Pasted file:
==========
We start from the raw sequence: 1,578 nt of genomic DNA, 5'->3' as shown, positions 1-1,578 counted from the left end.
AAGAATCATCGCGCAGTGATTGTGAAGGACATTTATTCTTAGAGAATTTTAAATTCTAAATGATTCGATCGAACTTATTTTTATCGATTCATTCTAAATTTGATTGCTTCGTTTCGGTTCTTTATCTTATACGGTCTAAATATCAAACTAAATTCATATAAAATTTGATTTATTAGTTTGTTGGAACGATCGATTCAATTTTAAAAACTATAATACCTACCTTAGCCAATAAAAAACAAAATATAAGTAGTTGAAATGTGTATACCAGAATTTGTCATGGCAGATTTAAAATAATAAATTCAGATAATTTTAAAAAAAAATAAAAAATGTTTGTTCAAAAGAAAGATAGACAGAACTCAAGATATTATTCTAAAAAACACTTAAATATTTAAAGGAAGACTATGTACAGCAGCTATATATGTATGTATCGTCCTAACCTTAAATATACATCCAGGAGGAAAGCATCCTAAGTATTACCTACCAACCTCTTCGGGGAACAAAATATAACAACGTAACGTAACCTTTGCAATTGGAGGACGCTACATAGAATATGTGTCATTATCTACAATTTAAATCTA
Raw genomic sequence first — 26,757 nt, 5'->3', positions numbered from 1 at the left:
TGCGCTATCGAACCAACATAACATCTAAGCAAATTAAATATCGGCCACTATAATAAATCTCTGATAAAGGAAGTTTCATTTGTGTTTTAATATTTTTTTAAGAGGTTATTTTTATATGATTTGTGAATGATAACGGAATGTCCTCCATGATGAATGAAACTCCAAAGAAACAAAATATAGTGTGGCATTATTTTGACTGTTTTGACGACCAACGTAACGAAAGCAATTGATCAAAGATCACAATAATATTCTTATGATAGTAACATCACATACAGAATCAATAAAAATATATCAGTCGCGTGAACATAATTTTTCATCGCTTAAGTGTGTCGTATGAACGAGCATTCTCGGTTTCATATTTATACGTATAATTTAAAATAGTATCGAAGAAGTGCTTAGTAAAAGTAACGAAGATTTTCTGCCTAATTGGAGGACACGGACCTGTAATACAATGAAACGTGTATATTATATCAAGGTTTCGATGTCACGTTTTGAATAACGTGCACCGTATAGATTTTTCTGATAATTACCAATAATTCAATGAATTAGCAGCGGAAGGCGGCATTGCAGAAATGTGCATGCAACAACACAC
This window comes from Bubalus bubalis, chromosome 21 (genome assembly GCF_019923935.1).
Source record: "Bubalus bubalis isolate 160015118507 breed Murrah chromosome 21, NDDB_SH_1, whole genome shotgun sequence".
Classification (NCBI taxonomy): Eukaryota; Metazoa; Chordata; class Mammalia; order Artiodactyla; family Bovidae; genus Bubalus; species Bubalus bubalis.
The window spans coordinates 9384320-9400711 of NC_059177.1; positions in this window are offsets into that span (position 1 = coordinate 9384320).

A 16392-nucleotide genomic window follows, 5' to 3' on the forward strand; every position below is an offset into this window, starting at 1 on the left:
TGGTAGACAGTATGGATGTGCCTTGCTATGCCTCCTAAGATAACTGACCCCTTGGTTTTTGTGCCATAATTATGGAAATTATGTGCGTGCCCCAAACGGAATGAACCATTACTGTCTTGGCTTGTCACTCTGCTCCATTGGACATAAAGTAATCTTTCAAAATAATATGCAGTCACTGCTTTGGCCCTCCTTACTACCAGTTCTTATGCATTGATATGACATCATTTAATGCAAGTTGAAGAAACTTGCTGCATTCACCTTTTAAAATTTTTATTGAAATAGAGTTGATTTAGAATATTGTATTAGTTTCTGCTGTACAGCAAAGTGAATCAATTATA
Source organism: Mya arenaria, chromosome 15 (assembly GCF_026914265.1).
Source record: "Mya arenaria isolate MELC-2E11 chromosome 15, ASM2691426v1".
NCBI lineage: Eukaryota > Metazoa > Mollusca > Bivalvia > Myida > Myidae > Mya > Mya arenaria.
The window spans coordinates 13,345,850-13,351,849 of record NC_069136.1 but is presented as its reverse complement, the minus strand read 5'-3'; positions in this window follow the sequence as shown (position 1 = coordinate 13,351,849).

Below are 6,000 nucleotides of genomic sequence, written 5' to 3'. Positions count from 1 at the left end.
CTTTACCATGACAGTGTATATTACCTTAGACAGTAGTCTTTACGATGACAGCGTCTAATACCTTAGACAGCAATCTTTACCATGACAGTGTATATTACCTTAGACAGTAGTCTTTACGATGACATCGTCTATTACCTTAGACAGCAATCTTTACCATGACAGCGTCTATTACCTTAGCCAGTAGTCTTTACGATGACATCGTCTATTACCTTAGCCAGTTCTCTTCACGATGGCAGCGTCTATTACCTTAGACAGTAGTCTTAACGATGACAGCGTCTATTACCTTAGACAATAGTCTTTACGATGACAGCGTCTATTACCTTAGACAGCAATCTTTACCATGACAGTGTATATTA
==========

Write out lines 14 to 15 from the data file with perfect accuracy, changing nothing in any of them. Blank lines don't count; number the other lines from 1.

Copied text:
The window spans coordinates 13,345,850-13,351,849 of record NC_069136.1 but is presented as its reverse complement, the minus strand read 5'-3'; positions in this window follow the sequence as shown (position 1 = coordinate 13,351,849).

Below are 6,000 nucleotides of genomic sequence, written 5' to 3'. Positions count from 1 at the left end.